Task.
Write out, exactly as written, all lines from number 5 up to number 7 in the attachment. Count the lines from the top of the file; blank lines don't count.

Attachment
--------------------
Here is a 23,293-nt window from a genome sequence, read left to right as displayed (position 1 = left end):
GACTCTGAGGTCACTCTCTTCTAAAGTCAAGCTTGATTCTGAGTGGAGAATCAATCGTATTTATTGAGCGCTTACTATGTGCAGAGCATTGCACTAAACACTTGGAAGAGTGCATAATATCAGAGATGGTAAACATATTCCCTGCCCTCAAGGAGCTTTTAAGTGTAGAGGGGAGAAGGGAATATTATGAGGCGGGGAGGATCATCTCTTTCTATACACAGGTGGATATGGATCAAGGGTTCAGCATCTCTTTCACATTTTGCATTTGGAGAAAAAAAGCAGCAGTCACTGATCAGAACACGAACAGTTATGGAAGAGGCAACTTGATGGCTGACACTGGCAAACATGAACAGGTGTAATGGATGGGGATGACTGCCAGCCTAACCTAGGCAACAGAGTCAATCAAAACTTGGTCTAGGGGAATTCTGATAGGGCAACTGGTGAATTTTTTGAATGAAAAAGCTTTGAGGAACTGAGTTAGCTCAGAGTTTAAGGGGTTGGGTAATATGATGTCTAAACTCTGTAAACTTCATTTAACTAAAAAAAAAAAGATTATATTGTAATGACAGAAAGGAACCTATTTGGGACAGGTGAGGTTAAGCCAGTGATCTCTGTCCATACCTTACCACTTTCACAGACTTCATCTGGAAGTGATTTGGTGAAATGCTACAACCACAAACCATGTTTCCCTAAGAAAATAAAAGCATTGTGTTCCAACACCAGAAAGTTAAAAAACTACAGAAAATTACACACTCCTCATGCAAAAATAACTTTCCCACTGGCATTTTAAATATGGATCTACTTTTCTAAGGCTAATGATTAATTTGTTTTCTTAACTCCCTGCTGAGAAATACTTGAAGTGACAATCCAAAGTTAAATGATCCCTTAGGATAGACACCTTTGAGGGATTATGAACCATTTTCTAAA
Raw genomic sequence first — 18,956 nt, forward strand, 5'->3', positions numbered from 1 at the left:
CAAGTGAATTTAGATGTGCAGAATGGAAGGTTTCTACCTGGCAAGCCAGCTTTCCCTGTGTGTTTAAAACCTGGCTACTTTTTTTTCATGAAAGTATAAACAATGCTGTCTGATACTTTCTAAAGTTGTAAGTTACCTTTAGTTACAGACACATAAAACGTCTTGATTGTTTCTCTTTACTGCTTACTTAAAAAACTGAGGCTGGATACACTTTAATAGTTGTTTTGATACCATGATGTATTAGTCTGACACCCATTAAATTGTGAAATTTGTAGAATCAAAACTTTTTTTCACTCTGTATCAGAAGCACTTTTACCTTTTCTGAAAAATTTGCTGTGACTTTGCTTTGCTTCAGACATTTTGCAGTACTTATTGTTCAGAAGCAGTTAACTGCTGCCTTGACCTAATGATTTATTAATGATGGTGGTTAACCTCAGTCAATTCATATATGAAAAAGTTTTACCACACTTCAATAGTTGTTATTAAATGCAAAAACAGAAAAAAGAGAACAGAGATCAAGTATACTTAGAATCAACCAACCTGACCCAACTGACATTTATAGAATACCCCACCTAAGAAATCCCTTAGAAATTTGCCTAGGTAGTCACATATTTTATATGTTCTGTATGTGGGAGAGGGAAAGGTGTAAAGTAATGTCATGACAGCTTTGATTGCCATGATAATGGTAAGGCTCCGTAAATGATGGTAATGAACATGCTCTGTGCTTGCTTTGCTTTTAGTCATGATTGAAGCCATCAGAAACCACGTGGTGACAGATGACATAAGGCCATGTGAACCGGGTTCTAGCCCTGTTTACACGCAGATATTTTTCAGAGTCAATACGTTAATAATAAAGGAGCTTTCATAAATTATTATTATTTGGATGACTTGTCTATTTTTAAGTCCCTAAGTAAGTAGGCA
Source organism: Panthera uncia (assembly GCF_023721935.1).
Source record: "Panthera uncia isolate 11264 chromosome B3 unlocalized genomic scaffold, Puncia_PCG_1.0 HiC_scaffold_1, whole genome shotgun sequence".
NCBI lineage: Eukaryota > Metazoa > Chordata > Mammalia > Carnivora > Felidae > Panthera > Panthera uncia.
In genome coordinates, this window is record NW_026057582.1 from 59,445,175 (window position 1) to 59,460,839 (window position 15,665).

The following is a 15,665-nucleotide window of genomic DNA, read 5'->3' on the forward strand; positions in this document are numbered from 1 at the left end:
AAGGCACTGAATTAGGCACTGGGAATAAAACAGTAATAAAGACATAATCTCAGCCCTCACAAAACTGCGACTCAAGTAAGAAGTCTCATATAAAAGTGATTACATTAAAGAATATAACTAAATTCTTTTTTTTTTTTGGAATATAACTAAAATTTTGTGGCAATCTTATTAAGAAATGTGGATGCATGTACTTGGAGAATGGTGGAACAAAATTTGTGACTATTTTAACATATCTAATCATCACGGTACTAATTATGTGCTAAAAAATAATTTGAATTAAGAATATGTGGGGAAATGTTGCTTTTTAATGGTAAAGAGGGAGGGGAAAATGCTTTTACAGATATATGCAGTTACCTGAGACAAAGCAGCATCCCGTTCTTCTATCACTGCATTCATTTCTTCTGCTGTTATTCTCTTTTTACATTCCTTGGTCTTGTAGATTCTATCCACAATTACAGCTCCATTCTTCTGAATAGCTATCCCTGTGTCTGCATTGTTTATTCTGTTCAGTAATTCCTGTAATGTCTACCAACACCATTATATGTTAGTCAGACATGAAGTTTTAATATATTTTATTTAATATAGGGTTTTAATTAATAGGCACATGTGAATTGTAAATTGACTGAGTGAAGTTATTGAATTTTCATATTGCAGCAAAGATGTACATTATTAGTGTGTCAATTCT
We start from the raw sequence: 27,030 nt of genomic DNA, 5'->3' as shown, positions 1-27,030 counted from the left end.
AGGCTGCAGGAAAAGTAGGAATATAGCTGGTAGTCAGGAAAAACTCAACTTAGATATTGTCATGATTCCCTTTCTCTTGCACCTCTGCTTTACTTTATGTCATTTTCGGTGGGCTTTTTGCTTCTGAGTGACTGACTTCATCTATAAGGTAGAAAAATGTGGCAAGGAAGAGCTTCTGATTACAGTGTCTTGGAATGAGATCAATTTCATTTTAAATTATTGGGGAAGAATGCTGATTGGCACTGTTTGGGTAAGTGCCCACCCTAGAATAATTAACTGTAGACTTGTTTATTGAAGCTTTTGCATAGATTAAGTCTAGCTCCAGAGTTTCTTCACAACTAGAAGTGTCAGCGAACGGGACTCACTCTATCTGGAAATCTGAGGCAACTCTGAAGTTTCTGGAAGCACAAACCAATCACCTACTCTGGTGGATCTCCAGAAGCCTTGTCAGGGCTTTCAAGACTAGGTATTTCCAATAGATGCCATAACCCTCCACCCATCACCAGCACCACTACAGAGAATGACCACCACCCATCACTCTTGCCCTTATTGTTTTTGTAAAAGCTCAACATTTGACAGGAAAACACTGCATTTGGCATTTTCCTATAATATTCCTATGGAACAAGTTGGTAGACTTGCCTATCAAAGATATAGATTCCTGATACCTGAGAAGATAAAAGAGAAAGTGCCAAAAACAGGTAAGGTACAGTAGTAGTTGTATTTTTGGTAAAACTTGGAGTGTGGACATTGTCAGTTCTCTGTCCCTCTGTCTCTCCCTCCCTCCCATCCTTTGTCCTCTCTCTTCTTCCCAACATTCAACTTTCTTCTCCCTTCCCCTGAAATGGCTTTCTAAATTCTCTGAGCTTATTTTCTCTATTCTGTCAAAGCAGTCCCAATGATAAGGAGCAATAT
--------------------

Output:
Source organism: Panthera uncia (assembly GCF_023721935.1).
Source record: "Panthera uncia isolate 11264 chromosome B3 unlocalized genomic scaffold, Puncia_PCG_1.0 HiC_scaffold_1, whole genome shotgun sequence".
NCBI lineage: Eukaryota > Metazoa > Chordata > Mammalia > Carnivora > Felidae > Panthera > Panthera uncia.